OCULAR EFFECTS OF THERMAL RADIATION FROM ATOMIC DETONATION - FLASHBLINDNESS AND CHORIORETINAL BURNS
SCHOOL OF AVIATION MEDICINE RANDOLPH AFB TX
Pagination or Media Count:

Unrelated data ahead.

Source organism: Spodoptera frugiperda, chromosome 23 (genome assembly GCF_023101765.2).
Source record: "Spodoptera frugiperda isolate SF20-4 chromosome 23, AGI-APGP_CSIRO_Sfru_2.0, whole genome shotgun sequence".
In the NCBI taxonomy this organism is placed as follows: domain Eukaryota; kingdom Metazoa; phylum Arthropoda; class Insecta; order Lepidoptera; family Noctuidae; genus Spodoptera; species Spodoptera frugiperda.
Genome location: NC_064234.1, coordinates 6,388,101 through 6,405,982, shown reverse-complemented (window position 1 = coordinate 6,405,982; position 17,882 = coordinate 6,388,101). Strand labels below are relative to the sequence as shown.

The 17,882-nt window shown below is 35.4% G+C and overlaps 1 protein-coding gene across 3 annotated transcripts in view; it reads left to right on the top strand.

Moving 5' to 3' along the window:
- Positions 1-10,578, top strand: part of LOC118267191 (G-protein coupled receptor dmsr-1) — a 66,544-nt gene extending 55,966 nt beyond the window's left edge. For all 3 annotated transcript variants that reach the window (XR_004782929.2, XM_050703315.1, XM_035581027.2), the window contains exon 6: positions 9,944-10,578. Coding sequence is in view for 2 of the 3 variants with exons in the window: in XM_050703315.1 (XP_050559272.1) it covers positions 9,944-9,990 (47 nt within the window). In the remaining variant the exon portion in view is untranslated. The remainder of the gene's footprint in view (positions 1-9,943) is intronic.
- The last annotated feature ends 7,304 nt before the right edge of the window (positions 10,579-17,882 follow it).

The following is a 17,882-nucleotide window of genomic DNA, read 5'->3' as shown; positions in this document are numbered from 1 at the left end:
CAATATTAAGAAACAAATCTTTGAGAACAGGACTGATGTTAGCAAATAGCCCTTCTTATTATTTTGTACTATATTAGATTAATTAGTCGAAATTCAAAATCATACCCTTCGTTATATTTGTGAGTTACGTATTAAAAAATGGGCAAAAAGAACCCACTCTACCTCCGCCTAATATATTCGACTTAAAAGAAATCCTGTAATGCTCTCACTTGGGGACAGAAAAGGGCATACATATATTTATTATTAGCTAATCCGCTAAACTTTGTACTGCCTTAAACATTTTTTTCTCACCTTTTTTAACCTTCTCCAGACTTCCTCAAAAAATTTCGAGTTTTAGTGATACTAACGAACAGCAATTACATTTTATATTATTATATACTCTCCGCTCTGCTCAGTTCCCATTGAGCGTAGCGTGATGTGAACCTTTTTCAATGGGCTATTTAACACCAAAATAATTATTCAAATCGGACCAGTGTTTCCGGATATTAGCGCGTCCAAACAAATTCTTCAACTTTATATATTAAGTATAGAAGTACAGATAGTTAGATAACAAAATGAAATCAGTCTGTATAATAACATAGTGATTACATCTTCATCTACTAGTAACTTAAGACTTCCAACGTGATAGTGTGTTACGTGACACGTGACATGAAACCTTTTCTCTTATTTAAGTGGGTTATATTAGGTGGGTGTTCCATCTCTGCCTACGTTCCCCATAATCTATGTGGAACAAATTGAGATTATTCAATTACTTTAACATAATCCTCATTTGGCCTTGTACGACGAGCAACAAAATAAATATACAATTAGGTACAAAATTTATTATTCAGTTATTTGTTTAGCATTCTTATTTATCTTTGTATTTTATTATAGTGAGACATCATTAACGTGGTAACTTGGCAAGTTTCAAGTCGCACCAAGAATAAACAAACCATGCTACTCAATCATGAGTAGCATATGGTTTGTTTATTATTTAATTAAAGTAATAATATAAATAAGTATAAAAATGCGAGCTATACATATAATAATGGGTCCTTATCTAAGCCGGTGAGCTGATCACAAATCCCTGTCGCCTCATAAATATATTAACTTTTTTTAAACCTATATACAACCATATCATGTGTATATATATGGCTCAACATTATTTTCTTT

The project was designed to determine the effect of the flash of atomic detonations at night upon the ability of military personnel to carry out their assigned tasks when such tasks involve the use of vision. It is considered that in general three types of visual tasks are involved in military operations a reading of instruments in ships, aircraft, tanks, and vehicles b central acute vision at low levels of illumination and c peripheral vision at very low levels. After an atomic flash each individual involved in such military visual tasks would attempt to return to seeing under the light level then available to him. The time required for him to see under each of these circumstances was determined. When the eye observes an atomic fireball, the energy received in the retinal image per unit time and area depends on the relative opening of the eye pupillary diameter divided by focal length and the energy emitted by the fireball per unit area. Due to the concentration of energy in the image formed on the retina, skin burns and retinal burns follow different laws. As a result of this concentration retinal lesions are produced at distances many times greater than those for minimal skin burns.